It reads well. Stumptown definitely reads well.
Rucka doesn’t go cheap on content either, it’s a solid length read for a modern comic book. He introduces a lot of characters, some backstory… he gets a lot done here.
I like this Matthew Southworth art too. They’re clearly going for a gritty, realistic feel and Southworth brings it. Deliberate but impulsive. They do the same thing with the lettering too. The stray lines make the art (and word balloons) pop.
My lack of enthusiasm, however, stems from having seen and read all this stuff before. It’s a female private investigator with a gambling problem who takes care of her younger, but still adult brother who has Downs; she also might be a lesbian.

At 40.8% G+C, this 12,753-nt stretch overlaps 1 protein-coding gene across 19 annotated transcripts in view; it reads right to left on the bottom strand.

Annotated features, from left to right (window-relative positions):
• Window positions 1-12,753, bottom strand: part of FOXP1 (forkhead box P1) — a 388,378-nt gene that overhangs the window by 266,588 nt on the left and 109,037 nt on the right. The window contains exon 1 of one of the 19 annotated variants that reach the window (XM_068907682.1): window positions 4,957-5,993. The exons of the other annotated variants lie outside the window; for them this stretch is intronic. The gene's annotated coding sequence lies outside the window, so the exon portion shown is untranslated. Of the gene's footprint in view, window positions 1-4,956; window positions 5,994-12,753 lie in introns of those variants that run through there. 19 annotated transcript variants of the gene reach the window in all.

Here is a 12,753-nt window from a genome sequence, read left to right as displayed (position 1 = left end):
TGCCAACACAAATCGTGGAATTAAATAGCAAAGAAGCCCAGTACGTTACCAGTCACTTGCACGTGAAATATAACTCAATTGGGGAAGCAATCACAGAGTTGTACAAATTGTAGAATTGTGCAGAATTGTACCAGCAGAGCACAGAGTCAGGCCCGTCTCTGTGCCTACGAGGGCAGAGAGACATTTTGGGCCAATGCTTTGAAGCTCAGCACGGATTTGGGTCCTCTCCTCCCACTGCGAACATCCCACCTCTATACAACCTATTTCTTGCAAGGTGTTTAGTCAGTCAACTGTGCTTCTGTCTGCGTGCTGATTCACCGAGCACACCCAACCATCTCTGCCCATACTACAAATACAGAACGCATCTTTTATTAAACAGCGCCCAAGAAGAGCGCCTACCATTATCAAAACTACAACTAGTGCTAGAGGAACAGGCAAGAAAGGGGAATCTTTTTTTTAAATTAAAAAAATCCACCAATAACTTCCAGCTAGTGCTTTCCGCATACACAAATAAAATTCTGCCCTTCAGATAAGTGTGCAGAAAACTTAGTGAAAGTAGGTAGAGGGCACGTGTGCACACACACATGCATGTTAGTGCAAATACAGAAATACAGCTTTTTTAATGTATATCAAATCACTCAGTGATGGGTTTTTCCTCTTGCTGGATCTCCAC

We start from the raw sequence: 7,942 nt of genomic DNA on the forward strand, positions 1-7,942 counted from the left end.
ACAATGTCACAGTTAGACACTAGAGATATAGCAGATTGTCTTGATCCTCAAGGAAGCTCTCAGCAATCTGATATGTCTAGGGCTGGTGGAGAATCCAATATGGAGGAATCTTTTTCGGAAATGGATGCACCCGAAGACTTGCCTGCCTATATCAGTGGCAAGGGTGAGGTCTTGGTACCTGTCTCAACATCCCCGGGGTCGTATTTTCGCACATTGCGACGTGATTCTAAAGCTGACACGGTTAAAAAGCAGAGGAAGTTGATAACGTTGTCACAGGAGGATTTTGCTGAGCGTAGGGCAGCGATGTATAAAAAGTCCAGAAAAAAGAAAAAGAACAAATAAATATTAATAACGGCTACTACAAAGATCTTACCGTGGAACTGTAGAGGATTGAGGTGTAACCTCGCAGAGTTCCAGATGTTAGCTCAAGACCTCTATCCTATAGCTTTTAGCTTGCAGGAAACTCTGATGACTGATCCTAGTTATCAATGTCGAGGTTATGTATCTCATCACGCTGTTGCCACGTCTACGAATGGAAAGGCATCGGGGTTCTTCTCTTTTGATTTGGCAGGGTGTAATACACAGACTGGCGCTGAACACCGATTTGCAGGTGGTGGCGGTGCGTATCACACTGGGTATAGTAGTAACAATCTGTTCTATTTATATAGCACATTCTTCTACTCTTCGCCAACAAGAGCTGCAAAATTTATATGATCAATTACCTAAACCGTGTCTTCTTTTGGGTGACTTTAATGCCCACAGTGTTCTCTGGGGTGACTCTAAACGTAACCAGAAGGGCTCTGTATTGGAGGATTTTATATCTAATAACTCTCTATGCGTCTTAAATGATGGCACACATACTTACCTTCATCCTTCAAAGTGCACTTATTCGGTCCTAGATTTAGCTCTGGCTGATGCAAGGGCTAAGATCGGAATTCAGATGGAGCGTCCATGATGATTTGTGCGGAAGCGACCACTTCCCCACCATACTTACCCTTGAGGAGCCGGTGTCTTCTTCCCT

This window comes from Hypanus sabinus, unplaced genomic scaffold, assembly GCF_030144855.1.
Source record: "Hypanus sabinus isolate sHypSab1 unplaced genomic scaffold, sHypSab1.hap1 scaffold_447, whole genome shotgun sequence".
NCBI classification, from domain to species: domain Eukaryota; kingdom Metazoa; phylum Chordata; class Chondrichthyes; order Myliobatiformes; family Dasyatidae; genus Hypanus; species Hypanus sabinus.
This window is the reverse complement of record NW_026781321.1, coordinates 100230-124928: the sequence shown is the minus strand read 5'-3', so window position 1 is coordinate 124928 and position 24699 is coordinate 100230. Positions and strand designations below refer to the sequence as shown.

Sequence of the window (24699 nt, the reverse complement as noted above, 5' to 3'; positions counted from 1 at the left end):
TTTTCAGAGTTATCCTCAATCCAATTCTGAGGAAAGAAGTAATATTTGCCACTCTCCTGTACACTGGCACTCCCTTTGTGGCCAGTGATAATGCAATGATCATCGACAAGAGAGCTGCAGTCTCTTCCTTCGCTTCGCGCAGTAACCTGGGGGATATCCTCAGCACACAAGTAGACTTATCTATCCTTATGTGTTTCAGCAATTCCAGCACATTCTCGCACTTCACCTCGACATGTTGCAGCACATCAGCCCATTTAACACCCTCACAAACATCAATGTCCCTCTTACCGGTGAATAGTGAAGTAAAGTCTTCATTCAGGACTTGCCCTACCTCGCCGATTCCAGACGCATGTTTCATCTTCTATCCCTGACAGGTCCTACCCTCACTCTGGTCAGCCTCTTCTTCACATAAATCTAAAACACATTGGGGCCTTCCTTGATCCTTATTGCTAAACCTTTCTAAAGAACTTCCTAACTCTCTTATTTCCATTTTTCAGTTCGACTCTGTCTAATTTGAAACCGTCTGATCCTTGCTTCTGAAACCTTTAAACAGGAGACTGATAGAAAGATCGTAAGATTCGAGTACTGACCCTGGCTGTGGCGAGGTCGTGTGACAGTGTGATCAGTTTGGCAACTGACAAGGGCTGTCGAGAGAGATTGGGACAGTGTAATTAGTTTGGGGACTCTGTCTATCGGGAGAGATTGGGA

Boiled down, she’s a world-weary PI with money troubles. I’m pretty sure Sam Spade was a world-weary PI with money troubles.
The adornments don’t make her different.
The Case of the Girl Who Took Her Shampoo but Left Her Mini, Part One; writer, Greg Rucka; artist, Matthew Southworth; colorist, Lee Loughridge; editor, James Lucas Jones; publisher, Oni Press.